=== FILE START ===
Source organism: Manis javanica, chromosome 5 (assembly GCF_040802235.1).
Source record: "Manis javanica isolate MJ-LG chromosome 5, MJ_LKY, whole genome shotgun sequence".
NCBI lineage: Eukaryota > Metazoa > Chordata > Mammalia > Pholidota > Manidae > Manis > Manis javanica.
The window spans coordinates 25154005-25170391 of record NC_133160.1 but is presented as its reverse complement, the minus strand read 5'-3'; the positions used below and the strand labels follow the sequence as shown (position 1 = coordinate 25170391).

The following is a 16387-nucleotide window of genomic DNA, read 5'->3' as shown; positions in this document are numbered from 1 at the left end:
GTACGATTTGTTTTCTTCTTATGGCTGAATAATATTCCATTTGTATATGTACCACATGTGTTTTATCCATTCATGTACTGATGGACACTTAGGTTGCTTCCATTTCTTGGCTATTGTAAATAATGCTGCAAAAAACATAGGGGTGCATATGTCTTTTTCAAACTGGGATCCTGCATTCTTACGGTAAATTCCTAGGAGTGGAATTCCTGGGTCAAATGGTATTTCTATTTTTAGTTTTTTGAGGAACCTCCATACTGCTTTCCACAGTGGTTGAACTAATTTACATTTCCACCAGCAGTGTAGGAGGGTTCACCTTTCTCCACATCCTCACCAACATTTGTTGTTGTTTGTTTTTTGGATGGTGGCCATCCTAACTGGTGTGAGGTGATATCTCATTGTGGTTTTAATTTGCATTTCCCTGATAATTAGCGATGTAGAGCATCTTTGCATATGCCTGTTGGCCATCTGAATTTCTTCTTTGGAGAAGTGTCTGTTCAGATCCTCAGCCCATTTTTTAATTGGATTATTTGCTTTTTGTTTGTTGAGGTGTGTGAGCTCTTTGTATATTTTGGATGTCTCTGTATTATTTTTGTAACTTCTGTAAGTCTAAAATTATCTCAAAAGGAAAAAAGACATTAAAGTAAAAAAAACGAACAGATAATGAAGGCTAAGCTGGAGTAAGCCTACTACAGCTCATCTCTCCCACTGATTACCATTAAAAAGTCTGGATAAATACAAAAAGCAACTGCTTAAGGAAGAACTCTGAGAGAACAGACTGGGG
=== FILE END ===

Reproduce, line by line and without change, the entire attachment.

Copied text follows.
Source organism: Manis javanica, chromosome 5 (assembly GCF_040802235.1).
Source record: "Manis javanica isolate MJ-LG chromosome 5, MJ_LKY, whole genome shotgun sequence".
NCBI lineage: Eukaryota > Metazoa > Chordata > Mammalia > Pholidota > Manidae > Manis > Manis javanica.
The window spans coordinates 25154005-25170391 of record NC_133160.1 but is presented as its reverse complement, the minus strand read 5'-3'; the positions used below and the strand labels follow the sequence as shown (position 1 = coordinate 25170391).

The following is a 16387-nucleotide window of genomic DNA, read 5'->3' as shown; positions in this document are numbered from 1 at the left end:
GTACGATTTGTTTTCTTCTTATGGCTGAATAATATTCCATTTGTATATGTACCACATGTGTTTTATCCATTCATGTACTGATGGACACTTAGGTTGCTTCCATTTCTTGGCTATTGTAAATAATGCTGCAAAAAACATAGGGGTGCATATGTCTTTTTCAAACTGGGATCCTGCATTCTTACGGTAAATTCCTAGGAGTGGAATTCCTGGGTCAAATGGTATTTCTATTTTTAGTTTTTTGAGGAACCTCCATACTGCTTTCCACAGTGGTTGAACTAATTTACATTTCCACCAGCAGTGTAGGAGGGTTCACCTTTCTCCACATCCTCACCAACATTTGTTGTTGTTTGTTTTTTGGATGGTGGCCATCCTAACTGGTGTGAGGTGATATCTCATTGTGGTTTTAATTTGCATTTCCCTGATAATTAGCGATGTAGAGCATCTTTGCATATGCCTGTTGGCCATCTGAATTTCTTCTTTGGAGAAGTGTCTGTTCAGATCCTCAGCCCATTTTTTAATTGGATTATTTGCTTTTTGTTTGTTGAGGTGTGTGAGCTCTTTGTATATTTTGGATGTCTCTGTATTATTTTTGTAACTTCTGTAAGTCTAAAATTATCTCAAAAGGAAAAAAGACATTAAAGTAAAAAAAACGAACAGATAATGAAGGCTAAGCTGGAGTAAGCCTACTACAGCTCATCTCTCCCACTGATTACCATTAAAAAGTCTGGATAAATACAAAAAGCAACTGCTTAAGGAAGAACTCTGAGAGAACAGACTGGGG